The U.S. Census Bureau and HUD reported new home sales for August remained virtually unchanged from a revised July level at 373,000. The last two months set the highest levels in new home sales since the momentary bump provided by the home buyer tax credit in 2010. The current levels are driven by underlying pent up demand, buyers taking advantage of record low mortgage rates and very affordable home prices.
The median home price rose 17 percent from August 2011, which is the largest year-over-year increase since 2004. The increase is more likely to be a result of the kind of home sold than any significant change in underlying home prices. There was a small shift in the sales distribution from the lower cost South (down 9,000 seasonally-adjusted annual sales rate) to the more expensive Northeast (up 6,000 SAAR) and 21 percent of the homes sold were over $400,000 compared to 14 percent in calendar 2011.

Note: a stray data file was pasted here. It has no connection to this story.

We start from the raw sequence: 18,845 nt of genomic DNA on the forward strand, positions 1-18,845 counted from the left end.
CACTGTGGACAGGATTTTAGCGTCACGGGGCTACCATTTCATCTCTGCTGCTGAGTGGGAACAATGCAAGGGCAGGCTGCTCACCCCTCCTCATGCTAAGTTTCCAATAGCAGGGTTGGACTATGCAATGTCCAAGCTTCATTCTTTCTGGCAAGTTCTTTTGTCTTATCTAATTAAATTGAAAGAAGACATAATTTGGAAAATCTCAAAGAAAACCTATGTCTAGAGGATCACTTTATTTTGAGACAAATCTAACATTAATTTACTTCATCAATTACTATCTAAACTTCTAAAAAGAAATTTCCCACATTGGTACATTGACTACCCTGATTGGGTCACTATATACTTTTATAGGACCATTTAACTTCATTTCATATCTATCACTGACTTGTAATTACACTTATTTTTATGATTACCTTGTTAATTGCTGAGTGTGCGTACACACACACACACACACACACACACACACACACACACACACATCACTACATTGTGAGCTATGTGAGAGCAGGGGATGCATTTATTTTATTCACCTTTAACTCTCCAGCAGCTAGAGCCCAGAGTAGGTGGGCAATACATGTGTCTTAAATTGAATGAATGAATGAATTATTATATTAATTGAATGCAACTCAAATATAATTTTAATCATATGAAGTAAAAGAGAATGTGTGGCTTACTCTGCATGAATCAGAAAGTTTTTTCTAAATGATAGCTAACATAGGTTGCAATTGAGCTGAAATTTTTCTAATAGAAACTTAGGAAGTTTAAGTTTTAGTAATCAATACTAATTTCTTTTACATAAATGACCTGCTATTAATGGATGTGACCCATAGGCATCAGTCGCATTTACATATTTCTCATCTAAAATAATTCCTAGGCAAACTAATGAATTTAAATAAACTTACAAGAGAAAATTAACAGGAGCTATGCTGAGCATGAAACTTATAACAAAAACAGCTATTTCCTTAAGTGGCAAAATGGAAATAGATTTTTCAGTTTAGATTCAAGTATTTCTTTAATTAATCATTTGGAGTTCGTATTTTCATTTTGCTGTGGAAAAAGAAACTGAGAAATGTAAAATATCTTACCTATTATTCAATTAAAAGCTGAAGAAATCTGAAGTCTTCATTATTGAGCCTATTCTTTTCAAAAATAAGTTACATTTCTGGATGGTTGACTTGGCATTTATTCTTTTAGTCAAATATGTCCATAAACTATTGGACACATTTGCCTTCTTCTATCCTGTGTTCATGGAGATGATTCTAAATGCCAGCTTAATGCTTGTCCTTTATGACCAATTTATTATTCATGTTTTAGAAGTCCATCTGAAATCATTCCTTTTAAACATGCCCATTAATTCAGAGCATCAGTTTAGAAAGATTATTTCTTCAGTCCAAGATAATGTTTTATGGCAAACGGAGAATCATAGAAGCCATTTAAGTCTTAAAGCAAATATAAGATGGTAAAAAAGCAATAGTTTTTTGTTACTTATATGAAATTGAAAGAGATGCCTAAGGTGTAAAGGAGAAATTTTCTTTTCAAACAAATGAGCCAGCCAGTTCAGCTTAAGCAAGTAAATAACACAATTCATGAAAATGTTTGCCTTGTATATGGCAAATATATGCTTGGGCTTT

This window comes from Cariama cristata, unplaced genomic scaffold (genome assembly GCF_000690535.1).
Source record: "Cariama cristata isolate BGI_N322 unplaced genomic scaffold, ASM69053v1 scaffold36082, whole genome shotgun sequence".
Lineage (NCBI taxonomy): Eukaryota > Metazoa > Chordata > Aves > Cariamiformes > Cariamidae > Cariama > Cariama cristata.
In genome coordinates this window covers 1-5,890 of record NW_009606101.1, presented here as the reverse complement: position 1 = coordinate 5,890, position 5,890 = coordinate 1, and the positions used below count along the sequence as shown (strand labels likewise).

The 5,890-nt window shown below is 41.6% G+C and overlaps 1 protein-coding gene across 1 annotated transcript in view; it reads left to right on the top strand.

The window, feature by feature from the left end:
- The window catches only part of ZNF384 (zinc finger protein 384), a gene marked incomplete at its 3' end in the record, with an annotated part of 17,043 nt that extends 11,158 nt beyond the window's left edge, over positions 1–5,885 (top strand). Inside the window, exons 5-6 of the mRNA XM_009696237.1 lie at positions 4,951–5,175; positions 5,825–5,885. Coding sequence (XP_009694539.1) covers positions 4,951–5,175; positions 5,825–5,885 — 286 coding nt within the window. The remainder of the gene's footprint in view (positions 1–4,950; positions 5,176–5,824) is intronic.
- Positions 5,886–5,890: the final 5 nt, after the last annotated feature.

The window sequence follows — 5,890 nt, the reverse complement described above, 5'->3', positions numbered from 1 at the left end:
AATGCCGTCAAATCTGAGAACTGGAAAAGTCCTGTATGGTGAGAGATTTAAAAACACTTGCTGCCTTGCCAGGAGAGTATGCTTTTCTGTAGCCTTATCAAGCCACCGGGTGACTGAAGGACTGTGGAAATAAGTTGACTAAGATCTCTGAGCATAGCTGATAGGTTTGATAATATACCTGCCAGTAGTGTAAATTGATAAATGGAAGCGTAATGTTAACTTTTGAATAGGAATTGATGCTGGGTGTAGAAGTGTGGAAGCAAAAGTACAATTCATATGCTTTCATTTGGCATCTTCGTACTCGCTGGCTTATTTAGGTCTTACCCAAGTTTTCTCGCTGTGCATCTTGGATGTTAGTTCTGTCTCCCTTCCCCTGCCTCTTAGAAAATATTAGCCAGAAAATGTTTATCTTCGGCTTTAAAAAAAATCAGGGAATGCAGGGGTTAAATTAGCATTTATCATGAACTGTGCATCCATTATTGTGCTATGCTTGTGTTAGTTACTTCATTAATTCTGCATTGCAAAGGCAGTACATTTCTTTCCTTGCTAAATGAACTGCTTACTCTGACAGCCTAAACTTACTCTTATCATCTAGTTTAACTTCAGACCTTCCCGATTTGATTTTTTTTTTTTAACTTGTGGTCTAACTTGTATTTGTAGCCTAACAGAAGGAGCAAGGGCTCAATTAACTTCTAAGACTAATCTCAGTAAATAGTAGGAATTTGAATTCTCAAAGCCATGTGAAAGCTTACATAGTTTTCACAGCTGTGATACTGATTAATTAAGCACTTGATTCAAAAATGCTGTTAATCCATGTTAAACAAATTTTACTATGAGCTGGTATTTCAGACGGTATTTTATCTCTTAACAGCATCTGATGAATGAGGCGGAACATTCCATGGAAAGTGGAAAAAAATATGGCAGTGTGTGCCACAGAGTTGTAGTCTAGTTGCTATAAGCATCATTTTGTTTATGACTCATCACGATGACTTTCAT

The increase is also the likely impact of move-up buyers taking a larger share of the market. Because of the overly strict lending standards, current new home buyers are more likely to have a down payment, be continuously employed and have sufficient credit scores to qualify. Those same characteristics are more likely to occur in the move-up buyer who purchases a more expensive home.
The inventory of unsold new homes once again established a historic low at 141,000 and the number of completed new homes within that group also dropped to a new all-time low of 38,000. In a normal market where potential home buyers have a wider selection of alternatives, there would be 100,000 completed homes ready for immediate occupancy.
The steady level of new home sales supports other housing data showing continued improvement in the housing sector as the number of markets seeing improvement continues to grow.
View this original article on the NAHB blog, Eye on Housing.